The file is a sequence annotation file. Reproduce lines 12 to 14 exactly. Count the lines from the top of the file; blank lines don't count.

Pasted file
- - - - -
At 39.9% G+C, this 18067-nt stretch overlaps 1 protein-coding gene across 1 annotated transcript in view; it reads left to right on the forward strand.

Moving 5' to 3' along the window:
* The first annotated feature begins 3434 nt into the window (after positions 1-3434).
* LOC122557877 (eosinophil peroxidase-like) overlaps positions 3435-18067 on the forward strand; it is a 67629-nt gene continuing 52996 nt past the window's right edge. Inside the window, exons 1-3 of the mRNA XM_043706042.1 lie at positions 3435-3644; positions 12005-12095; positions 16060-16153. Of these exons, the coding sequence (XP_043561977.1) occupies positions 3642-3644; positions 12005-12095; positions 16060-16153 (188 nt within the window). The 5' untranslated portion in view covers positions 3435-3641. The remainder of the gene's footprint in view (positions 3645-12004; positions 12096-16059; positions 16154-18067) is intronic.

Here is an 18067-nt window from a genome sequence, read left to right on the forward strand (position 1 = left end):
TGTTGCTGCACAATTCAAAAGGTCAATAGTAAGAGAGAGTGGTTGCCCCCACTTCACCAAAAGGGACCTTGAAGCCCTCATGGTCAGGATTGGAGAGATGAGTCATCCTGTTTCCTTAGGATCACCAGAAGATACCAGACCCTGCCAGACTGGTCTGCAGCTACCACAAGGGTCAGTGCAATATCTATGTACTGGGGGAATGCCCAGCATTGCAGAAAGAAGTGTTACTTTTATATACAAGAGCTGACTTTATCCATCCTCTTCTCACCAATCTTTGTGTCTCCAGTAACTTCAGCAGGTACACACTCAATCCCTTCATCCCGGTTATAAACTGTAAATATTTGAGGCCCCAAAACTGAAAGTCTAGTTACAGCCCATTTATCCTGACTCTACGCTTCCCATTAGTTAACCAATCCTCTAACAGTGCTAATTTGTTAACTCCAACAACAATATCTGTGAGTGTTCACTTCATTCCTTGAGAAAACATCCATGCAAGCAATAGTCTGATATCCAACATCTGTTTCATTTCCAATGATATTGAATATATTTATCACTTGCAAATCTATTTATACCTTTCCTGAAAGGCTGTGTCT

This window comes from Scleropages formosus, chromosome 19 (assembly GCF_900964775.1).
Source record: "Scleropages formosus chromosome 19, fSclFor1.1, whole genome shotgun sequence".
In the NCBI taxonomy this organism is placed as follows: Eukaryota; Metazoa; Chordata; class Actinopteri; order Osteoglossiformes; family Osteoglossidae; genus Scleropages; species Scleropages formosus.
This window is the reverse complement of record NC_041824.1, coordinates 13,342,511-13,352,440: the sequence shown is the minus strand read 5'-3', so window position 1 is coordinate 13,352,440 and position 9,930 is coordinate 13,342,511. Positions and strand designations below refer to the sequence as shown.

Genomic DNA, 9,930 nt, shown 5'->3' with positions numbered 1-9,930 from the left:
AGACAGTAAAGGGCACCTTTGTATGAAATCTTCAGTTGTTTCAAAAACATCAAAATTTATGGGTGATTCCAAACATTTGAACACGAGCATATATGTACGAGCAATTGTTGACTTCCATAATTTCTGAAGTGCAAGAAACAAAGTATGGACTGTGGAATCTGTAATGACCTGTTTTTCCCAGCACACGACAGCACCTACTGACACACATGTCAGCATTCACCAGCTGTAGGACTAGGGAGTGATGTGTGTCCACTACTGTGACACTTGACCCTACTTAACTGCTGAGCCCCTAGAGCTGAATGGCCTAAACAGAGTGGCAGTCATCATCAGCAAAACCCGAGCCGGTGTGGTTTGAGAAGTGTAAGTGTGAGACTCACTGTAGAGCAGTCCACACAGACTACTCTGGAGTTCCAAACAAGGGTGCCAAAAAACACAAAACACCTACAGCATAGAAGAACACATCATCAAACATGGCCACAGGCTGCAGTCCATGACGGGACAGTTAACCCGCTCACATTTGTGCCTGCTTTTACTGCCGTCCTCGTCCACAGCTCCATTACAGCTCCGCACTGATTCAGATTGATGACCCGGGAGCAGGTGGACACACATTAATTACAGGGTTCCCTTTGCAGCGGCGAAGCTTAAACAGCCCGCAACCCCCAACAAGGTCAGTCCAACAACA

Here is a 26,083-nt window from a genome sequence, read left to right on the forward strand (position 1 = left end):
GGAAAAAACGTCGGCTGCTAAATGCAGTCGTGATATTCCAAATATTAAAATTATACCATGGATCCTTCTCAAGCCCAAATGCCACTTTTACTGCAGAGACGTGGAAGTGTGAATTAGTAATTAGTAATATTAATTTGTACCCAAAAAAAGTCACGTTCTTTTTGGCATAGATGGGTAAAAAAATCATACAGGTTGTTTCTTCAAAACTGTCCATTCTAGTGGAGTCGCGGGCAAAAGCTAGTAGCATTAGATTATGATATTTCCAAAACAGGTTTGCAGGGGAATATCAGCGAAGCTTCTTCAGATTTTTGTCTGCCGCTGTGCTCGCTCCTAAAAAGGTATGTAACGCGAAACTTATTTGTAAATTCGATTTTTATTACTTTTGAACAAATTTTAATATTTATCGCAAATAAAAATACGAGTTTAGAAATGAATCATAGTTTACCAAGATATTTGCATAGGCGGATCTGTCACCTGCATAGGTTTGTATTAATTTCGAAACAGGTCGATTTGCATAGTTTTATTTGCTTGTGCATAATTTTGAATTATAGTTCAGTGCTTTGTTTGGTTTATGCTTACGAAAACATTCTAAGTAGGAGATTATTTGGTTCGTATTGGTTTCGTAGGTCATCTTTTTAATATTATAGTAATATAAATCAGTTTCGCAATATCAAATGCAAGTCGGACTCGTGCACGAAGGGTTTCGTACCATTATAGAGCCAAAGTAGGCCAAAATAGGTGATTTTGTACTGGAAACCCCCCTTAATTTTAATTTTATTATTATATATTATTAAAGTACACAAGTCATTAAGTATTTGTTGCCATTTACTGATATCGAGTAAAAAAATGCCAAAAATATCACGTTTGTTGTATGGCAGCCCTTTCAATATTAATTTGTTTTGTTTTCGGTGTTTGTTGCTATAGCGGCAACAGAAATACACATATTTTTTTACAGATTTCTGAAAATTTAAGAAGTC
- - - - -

AGACAGTAAAGGGCACCTTTGTATGAAATCTTCAGTTGTTTCAAAAACATCAAAATTTATGGGTGATTCCAAACATTTGAACACGAGCATATATGTACGAGCAATTGTTGACTTCCATAATTTCTGAAGTGCAAGAAACAAAGTATGGACTGTGGAATCTGTAATGACCTGTTTTTCCCAGCACACGACAGCACCTACTGACACACATGTCAGCATTCACCAGCTGTAGGACTAGGGAGTGATGTGTGTCCACTACTGTGACACTTGACCCTACTTAACTGCTGAGCCCCTAGAGCTGAATGGCCTAAACAGAGTGGCAGTCATCATCAGCAAAACCCGAGCCGGTGTGGTTTGAGAAGTGTAAGTGTGAGACTCACTGTAGAGCAGTCCACACAGACTACTCTGGAGTTCCAAACAAGGGTGCCAAAAAACACAAAACACCTACAGCATAGAAGAACACATCATCAAACATGGCCACAGGCTGCAGTCCATGACGGGACAGTTAACCCGCTCACATTTGTGCCTGCTTTTACTGCCGTCCTCGTCCACAGCTCCATTACAGCTCCGCACTGATTCAGATTGATGACCCGGGAGCAGGTGGACACACATTAATTACAGGGTTCCCTTTGCAGCGGCGAAGCTTAAACAGCCCGCAACCCCCAACAAGGTCAGTCCAACAACA

Here is a 26,083-nt window from a genome sequence, read left to right on the forward strand (position 1 = left end):
GGAAAAAACGTCGGCTGCTAAATGCAGTCGTGATATTCCAAATATTAAAATTATACCATGGATCCTTCTCAAGCCCAAATGCCACTTTTACTGCAGAGACGTGGAAGTGTGAATTAGTAATTAGTAATATTAATTTGTACCCAAAAAAAGTCACGTTCTTTTTGGCATAGATGGGTAAAAAAATCATACAGGTTGTTTCTTCAAAACTGTCCATTCTAGTGGAGTCGCGGGCAAAAGCTAGTAGCATTAGATTATGATATTTCCAAAACAGGTTTGCAGGGGAATATCAGCGAAGCTTCTTCAGATTTTTGTCTGCCGCTGTGCTCGCTCCTAAAAAGGTATGTAACGCGAAACTTATTTGTAAATTCGATTTTTATTACTTTTGAACAAATTTTAATATTTATCGCAAATAAAAATACGAGTTTAGAAATGAATCATAGTTTACCAAGATATTTGCATAGGCGGATCTGTCACCTGCATAGGTTTGTATTAATTTCGAAACAGGTCGATTTGCATAGTTTTATTTGCTTGTGCATAATTTTGAATTATAGTTCAGTGCTTTGTTTGGTTTATGCTTACGAAAACATTCTAAGTAGGAGATTATTTGGTTCGTATTGGTTTCGTAGGTCATCTTTTTAATATTATAGTAATATAAATCAGTTTCGCAATATCAAATGCAAGTCGGACTCGTGCACGAAGGGTTTCGTACCATTATAGAGCCAAAGTAGGCCAAAATAGGTGATTTTGTACTGGAAACCCCCCTTAATTTTAATTTTATTATTATATATTATTAAAGTACACAAGTCATTAAGTATTTGTTGCCATTTACTGATATCGAGTAAAAAAATGCCAAAAATATCACGTTTGTTGTATGGCAGCCCTTTCAATATTAATTTGTTTTGTTTTCGGTGTTTGTTGCTATAGCGGCAACAGAAATACACATATTTTTTTACAGATTTCTGAAAATTTAAGAAGTC